Cecile McLorin Salvant Sings with Control, Art, and Knowledge of Jazz Vocal History on 'The Window'

Photo: Mark Fitton / Courtesy of DL Media

From a singer who sometimes does so much that it's too much, a set of duets with pianist Sullivan Fortner is the very best of her art.

The Window
Cecile McLorin Salvant

Mack Avenue

28 September 2018

Cecile McLorin Salvant sings with control, art, and a knowledge of the jazz vocal tradition that is vast. Her instrument is rich: with a large range, many tonal colors, and superb rhythmic placement. She also works with a great range of repertoire: jazz standards, Tin Pan Alley classics, rock era classics, and original songs. Among contemporary jazz singers, she is among the most technically brilliant, almost as if an engineer drew up the plans for the perfect jazz vocalist circa 1965.

So, yes, there is a brilliance about McLorin Salvant as well as a retro cage in which she sometimes seemed trapped. Her latest, The Window, however, makes her feel fresh and present at the moment, less self-conscious. More immediate in every way.

The Window finds McLorin Salvant appearing with pianist Sullivan Fortner in the studio and live at the Village Vanguard, strictly in a duo format. Fortner is a gentle, detailed, superb accompanist, crafting original arrangements that never settle for just laying down the chord changes. Fortner plays specific parts, lines, colors, and feelings—and on two tracks he works in some organ. His solo sections are imaginative and fully equal to the creativity of the singer. McLorin Salvant's performances, with a couple of exceptions, are her best work—controlled and artful without being over-sung. It is a set of tiny pleasures.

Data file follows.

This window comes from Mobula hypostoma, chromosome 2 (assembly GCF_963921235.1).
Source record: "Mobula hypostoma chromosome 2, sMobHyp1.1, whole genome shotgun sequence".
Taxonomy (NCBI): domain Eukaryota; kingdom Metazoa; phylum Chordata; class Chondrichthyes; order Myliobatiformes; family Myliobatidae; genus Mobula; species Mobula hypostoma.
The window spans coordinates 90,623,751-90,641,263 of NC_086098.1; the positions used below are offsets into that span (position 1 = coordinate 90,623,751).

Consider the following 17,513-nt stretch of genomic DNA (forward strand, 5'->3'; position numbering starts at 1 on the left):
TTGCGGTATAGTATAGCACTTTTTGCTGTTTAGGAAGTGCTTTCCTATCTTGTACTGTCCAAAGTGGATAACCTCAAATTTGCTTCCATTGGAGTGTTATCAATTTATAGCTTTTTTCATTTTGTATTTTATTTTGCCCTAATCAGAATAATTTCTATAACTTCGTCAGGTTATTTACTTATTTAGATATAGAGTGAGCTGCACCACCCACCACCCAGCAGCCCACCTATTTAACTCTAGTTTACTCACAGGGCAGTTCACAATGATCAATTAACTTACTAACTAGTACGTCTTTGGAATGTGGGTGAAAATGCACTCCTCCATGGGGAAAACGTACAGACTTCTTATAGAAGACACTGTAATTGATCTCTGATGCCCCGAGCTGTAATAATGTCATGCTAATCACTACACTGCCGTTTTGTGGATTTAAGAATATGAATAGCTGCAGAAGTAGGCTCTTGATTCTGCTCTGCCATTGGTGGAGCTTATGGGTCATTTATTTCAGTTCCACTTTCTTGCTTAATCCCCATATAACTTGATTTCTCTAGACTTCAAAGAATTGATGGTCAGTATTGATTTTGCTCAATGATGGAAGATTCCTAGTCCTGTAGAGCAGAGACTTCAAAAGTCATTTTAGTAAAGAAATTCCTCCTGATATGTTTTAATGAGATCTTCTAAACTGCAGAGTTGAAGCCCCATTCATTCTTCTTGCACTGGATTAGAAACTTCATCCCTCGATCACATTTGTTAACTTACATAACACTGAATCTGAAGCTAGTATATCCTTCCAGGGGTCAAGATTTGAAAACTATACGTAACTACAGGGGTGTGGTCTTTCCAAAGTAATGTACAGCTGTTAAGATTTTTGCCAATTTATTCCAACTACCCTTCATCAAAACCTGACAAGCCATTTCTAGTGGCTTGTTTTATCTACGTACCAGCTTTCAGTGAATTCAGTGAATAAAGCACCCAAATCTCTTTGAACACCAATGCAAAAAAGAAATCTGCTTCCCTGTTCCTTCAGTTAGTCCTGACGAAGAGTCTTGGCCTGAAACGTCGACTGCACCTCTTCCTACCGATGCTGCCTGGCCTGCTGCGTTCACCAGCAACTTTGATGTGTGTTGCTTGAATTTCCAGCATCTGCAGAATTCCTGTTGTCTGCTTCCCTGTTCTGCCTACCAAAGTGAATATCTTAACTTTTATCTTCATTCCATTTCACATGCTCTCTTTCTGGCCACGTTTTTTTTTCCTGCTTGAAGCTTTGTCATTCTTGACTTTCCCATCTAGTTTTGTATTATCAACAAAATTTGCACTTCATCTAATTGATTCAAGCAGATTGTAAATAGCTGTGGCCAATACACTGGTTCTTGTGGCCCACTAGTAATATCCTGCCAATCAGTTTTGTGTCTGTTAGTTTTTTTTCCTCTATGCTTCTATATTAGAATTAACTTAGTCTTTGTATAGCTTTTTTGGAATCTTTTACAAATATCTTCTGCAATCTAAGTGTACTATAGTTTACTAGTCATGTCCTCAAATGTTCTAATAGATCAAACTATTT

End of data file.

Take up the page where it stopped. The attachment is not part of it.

Many of the tracks on The Window are miniatures, quick and clever settings for standards that are lesser known. "By Myself" is a bouncing two minutes-plus that nevertheless provides Fortner with a chorus on which to show off his stride piano style, which he carries though on the bridge as McLorin Salvant rejoins him—it's hip and fun as if Sarah Vaughan had recorded an album with Art Tatum. "Everything I've Got Belongs to You" is less than 90 seconds long, but it pops with an impish swing, with McLorin Salvant showing that has put an ear on Blossom Dearie as well as on Betty Carter and Ella Fitzgerald. It's over in a blink, but that's why this disc has room for 17 tracks.

The duo is not always playful. "Every Since the One I Love's Been Gone" is a dramatic ballad by Buddy Johnson, and Fortner plays it in a serious, dark, slow stride, with McLorin Salvant getting plenty of room above the accompaniment to bend her notes and twist her tone for emotional effect. She particularly digs into her lower register on "I'm gone", before coyly twisting the song's title just before the piano solo. Jimmy Rowles's "The Peacocks" (with words by singer Norma Winstone) almost makes it to ten minutes in a creepingly beautiful trio that adds tenor saxophonist Melissa Aldana. Each musician stays completely inside the song, with Fortner playing a quiet bed of atmosphere and Aldana sticking to long tones that eventually overlap with the vocal in harmony that shudders with feeling.